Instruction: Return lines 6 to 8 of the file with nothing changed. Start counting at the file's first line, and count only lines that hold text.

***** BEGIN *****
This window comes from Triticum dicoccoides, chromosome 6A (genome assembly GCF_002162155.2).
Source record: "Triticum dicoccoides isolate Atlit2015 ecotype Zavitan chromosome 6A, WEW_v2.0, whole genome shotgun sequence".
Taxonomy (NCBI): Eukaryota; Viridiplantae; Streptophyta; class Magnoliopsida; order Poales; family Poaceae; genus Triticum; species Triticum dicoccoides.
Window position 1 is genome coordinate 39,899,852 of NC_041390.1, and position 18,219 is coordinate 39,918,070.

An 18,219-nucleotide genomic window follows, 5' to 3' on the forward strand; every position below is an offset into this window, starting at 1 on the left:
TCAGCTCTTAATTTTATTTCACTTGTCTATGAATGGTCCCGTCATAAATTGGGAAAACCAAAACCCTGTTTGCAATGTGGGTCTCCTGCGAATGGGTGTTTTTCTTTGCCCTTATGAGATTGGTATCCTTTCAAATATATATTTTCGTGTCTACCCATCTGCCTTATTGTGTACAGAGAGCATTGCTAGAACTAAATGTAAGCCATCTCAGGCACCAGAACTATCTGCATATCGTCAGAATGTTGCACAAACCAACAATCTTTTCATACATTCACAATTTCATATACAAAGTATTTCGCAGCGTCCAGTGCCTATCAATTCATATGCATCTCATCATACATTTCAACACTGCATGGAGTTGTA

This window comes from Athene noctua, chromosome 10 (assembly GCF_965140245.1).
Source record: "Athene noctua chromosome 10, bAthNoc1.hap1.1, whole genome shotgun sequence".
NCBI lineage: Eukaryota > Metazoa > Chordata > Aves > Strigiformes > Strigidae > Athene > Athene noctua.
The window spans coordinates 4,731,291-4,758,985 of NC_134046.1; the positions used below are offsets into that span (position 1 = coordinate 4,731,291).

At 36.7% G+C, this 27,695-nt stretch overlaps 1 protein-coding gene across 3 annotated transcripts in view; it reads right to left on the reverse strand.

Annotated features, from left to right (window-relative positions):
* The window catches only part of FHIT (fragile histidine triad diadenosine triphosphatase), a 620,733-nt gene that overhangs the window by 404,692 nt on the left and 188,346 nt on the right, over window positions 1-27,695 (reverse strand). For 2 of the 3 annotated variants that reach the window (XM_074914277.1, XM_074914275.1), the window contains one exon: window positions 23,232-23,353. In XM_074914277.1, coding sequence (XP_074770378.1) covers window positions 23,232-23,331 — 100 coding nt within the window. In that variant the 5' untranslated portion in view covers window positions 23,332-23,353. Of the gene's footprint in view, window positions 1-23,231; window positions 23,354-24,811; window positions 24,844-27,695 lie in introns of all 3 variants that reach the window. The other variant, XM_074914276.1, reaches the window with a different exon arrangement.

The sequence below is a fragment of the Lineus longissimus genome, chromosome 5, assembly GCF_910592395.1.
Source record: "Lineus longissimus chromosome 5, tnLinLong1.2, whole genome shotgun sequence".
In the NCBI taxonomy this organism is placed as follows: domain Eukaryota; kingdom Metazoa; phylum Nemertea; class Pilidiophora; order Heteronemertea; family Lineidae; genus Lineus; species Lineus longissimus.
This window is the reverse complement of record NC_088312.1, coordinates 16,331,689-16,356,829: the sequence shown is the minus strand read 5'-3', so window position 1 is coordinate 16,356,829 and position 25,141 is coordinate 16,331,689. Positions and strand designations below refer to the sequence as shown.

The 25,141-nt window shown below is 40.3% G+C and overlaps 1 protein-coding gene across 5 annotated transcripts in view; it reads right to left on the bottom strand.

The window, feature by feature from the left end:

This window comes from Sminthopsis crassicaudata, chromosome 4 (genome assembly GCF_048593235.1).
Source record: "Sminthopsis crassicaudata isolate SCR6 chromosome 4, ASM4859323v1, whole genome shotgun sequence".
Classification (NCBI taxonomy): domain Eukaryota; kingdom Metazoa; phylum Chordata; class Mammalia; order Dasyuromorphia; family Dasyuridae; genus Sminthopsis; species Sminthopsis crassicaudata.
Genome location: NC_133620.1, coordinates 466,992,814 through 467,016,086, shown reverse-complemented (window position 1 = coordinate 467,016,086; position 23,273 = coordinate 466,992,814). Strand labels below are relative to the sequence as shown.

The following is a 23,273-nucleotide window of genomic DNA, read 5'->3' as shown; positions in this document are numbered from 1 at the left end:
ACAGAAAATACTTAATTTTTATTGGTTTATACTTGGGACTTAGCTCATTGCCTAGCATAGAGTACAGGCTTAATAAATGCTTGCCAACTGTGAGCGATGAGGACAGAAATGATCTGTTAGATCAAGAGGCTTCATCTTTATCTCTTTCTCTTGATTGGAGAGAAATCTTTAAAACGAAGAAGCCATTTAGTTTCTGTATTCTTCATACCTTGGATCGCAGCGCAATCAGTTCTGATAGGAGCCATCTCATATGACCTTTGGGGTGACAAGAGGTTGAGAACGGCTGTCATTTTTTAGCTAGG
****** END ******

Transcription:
TCAGCTCTTAATTTTATTTCACTTGTCTATGAATGGTCCCGTCATAAATTGGGAAAACCAAAACCCTGTTTGCAATGTGGGTCTCCTGCGAATGGGTGTTTTTCTTTGCCCTTATGAGATTGGTATCCTTTCAAATATATATTTTCGTGTCTACCCATCTGCCTTATTGTGTACAGAGAGCATTGCTAGAACTAAATGTAAGCCATCTCAGGCACCAGAACTATCTGCATATCGTCAGAATGTTGCACAAACCAACAATCTTTTCATACATTCACAATTTCATATACAAAGTATTTCGCAGCGTCCAGTGCCTATCAATTCATATGCATCTCATCATACATTTCAACACTGCATGGAGTTGTA

This window comes from Athene noctua, chromosome 10 (assembly GCF_965140245.1).
Source record: "Athene noctua chromosome 10, bAthNoc1.hap1.1, whole genome shotgun sequence".